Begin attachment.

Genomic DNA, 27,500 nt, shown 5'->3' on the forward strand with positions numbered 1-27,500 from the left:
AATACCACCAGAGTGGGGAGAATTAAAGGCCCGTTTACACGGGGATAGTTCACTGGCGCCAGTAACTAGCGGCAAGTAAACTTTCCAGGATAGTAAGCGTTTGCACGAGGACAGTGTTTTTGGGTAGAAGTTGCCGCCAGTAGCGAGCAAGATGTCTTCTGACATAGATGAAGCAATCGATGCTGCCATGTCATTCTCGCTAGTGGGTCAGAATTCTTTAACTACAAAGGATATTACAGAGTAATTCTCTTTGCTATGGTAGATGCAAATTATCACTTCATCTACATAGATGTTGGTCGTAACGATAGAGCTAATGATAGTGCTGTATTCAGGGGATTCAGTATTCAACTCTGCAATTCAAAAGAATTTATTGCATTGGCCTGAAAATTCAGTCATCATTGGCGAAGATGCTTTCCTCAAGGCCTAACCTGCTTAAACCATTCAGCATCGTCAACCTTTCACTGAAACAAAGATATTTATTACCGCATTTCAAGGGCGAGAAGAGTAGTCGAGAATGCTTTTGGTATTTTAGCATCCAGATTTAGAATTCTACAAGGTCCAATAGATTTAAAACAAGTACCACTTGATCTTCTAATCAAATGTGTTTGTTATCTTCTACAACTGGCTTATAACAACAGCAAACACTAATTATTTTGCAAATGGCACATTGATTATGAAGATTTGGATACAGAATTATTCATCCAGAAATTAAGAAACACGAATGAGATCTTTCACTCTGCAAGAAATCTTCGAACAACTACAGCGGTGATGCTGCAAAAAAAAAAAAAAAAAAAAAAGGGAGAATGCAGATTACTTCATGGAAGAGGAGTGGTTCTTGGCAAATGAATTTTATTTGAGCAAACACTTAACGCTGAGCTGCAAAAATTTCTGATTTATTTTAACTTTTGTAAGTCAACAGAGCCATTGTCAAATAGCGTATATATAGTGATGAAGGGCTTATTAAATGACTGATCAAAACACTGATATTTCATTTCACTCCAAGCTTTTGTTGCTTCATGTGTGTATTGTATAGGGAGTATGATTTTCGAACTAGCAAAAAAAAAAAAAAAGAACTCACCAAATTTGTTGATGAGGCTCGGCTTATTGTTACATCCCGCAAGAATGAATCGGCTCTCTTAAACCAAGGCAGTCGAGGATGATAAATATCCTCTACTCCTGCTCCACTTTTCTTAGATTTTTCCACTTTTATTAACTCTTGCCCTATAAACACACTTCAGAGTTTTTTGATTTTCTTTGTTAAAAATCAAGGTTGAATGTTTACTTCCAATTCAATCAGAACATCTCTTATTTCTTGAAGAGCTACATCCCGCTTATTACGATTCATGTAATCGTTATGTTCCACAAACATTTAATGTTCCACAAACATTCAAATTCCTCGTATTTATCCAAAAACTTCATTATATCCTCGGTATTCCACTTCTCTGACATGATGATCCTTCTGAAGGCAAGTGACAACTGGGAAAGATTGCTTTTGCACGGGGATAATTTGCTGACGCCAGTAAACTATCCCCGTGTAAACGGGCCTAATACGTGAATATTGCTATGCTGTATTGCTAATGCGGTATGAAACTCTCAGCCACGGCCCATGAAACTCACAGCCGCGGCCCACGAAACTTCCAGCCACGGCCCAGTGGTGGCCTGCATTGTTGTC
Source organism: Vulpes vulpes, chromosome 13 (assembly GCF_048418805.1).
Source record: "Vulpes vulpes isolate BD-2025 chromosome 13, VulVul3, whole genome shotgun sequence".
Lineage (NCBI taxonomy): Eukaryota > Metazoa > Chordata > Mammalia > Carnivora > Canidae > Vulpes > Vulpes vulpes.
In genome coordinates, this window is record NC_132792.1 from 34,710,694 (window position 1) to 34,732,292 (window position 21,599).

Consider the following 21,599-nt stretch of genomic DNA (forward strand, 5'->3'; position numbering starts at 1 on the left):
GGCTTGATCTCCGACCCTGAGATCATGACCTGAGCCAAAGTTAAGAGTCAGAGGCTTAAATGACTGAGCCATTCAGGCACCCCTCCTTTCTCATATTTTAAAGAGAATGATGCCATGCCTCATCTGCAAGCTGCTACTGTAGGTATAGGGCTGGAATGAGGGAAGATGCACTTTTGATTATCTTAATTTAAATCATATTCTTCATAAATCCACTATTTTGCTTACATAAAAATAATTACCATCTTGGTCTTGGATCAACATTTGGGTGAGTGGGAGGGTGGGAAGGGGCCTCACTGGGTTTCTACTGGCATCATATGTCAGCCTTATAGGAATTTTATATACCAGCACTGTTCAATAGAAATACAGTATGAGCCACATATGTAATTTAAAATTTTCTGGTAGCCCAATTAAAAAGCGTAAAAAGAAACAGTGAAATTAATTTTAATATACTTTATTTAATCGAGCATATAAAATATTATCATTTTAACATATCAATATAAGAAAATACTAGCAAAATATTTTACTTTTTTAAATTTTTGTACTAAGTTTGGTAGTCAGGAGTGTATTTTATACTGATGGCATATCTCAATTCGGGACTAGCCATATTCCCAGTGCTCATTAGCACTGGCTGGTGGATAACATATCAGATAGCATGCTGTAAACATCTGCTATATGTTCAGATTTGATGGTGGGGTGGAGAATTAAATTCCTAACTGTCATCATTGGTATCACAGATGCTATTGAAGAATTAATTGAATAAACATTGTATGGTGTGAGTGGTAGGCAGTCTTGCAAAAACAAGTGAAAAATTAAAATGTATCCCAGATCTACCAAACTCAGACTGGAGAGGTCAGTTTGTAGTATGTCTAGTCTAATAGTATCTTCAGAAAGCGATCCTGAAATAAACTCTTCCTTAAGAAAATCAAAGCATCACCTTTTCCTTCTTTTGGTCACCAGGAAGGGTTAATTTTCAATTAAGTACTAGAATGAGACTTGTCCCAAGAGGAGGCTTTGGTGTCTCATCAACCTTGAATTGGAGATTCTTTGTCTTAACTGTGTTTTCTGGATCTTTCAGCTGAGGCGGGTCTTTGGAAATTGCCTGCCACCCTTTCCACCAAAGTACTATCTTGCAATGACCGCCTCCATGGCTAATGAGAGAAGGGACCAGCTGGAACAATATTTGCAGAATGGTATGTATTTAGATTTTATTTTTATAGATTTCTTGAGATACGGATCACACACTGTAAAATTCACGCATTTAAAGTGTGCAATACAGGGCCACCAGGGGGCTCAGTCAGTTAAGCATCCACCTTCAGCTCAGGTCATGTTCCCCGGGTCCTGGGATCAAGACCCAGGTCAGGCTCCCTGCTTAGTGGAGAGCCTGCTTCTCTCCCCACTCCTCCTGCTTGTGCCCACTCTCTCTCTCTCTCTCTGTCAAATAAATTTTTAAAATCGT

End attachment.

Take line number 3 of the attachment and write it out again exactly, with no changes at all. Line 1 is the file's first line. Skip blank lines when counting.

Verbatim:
Source organism: Vulpes vulpes, chromosome 13 (assembly GCF_048418805.1).